Jan 29, 2014 By Trey Archer , eChinacities.com

Maybe you’ve seen them? Maybe you haven’t? But if you did, you’d most certainly know that something was different, very VERY different. The shamate are growing in popularity, and they’re building quite a name (and reputation) for themselves, both because of their look and their distaste for society’s current status quo. If you didn’t know about them before, you should, so without further ado, please allow us to introduce to you the shamate: China’s misunderstood sub-culture

 The shamate: China’s misunderstood sub-culture
The shamate: a group who can’t and don’t want to associate with the mainstream
Source: www.tianya.cn

Who are they?

The ‘Shamate’ are a sub culture within China’s youth and are most recognizable by their hair – think spiky blow outs with buckets of wax and hair dye thrown on top. They are often migrants from China’s countryside who end up in cities, but remain alienated from the great urbanization push, or as an article by Kevin Tang for Buzzfeed put it: they are mostly “dropouts from schools in the countryside, moving away from their families to work low-skill jobs at big city factories, street-side vendors and hair salons. They take elaborate selfies of their vampire makeup, live in cramped basements, speak in farmland accents, and listen to bad dance music.” As opposed to people who have found their niche in contemporary Chinese culture, the ‘Shamate’ are a group who just can’t and don’t want to associate with the mainstream.

When did this social trend begin?

It seems that the ‘shamate’ first appeared on the mainland in the 1990s. The word shamate is a transliteration of the English word “smart,” but has nothing to do with academic achievement. In fact, the shamate are seen as a rebellion against the status quo and the intelligent, well-off individuals of contemporary society. 

Just like any new trend, the shamate roots were planted elsewhere. In an article for China Daily, Tony Lam, links shamate to Hong Kong’s MK style (i.e. Mong Kok Style), which in turn was derived from Japan’s notorious anti salary-man youth counter culture that really began to take off in the ‘70s and ‘80s. The young residents of Mong Kok created their own alternative counter culture that mixed outlandish hairstyles, loud colors, spiky hair and, of course, lots of harsh cigarettes. And many see shamate as the poorer, semi-urbanized, and uncultured version of that style.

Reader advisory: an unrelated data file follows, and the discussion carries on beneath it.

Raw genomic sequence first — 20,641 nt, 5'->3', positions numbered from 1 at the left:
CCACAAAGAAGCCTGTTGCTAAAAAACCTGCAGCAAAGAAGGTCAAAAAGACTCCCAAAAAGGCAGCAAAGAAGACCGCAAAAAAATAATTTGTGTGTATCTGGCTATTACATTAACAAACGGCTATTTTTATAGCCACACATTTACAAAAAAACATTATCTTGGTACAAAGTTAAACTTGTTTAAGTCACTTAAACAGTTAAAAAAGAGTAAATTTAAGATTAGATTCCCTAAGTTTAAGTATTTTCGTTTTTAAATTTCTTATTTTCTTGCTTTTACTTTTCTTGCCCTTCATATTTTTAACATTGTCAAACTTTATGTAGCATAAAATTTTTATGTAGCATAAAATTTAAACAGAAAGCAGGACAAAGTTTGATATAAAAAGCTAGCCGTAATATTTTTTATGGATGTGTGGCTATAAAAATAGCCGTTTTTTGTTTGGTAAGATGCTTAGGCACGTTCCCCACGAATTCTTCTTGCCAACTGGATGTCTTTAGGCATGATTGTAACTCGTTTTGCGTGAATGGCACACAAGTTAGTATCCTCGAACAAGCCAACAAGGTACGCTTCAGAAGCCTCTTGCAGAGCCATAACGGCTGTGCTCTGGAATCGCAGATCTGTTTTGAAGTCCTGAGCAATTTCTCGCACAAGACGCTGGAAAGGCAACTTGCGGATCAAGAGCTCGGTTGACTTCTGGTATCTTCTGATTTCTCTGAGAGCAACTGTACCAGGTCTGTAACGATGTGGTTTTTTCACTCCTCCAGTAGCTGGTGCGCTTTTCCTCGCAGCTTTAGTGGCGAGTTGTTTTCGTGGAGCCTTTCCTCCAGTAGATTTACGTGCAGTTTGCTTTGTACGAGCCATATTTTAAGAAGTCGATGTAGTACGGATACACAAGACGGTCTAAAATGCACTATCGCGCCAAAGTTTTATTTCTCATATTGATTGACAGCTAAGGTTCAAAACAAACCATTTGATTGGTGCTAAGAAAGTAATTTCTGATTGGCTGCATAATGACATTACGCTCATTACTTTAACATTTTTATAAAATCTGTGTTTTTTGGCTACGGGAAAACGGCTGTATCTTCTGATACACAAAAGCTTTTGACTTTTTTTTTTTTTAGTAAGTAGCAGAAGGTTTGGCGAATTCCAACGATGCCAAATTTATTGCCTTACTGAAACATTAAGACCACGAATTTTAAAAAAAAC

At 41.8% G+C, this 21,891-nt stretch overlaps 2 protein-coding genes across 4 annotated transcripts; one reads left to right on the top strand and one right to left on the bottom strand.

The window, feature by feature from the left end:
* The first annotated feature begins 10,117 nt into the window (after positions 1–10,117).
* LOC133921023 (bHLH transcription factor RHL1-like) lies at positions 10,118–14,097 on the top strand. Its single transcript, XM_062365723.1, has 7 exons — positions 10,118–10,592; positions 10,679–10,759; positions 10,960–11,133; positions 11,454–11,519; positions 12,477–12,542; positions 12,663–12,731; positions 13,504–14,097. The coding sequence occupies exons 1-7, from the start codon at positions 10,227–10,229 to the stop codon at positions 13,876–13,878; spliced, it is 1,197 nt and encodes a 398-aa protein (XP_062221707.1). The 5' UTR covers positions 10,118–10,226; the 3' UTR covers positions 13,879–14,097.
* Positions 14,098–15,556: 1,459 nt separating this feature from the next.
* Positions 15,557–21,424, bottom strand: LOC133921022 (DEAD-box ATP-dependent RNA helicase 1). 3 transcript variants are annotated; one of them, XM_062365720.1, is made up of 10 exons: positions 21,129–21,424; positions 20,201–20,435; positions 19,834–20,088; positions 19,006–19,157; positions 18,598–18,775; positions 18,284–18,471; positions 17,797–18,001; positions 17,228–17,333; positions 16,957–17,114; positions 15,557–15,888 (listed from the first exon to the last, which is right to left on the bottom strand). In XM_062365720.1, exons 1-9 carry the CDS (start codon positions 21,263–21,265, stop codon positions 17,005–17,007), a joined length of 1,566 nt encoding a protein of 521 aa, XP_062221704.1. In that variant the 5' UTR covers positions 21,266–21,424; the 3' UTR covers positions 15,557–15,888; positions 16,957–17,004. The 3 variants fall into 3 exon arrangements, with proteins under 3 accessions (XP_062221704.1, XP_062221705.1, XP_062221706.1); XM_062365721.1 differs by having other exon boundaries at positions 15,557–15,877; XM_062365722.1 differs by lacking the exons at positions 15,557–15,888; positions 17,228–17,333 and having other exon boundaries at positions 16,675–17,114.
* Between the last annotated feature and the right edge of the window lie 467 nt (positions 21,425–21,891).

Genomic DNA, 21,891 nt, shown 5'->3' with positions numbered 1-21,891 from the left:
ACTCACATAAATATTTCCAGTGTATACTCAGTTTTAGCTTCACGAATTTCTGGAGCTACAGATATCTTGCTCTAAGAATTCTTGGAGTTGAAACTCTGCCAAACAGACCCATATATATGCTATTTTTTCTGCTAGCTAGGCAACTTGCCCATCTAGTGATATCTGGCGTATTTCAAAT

How do they set themselves apart?

Similar to their MK Style brethren and Japanese sub cultures like the Saburuko girls, they wear and dress in a way that screams, “I’m not you.” However, due to their relatively low incomes, their style comes off as a bit tackier than their predecessors in Hong Kong and Japan. I would argue that shamate style is a cross between Goth, punk, emo and MK Style. Dyed hair, chains, thick leather boots, piercings, tattoos, heavy makeup (for males and females) and various accessories are just a few of the common styles seen with the shamate movement: though it definitely lacks any cohesion or any sense of style that is associated with other counter cultures.

It must be noted, though, that just because the shamate style is associated with this particular brand of fashion, it doesn’t necessarily mean that the typical shamate dressed like this every day. Some of the shamate go to work during the day, and at night or in limited free time, dress up in shamate flare.